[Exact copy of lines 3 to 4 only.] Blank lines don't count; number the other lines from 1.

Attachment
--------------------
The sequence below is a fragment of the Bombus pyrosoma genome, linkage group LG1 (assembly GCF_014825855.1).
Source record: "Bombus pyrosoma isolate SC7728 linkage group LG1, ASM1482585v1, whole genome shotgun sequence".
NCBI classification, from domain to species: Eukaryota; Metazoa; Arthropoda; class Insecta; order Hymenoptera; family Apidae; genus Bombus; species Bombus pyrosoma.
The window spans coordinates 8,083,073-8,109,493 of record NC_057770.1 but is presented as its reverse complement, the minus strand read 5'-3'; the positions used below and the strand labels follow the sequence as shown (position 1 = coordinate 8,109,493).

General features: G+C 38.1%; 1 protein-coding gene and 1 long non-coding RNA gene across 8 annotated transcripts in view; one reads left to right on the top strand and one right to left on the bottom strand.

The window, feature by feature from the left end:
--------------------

NCBI classification, from domain to species: Eukaryota; Metazoa; Arthropoda; class Insecta; order Hymenoptera; family Apidae; genus Bombus; species Bombus pyrosoma.
The window spans coordinates 8,083,073-8,109,493 of record NC_057770.1 but is presented as its reverse complement, the minus strand read 5'-3'; the positions used below and the strand labels follow the sequence as shown (position 1 = coordinate 8,109,493).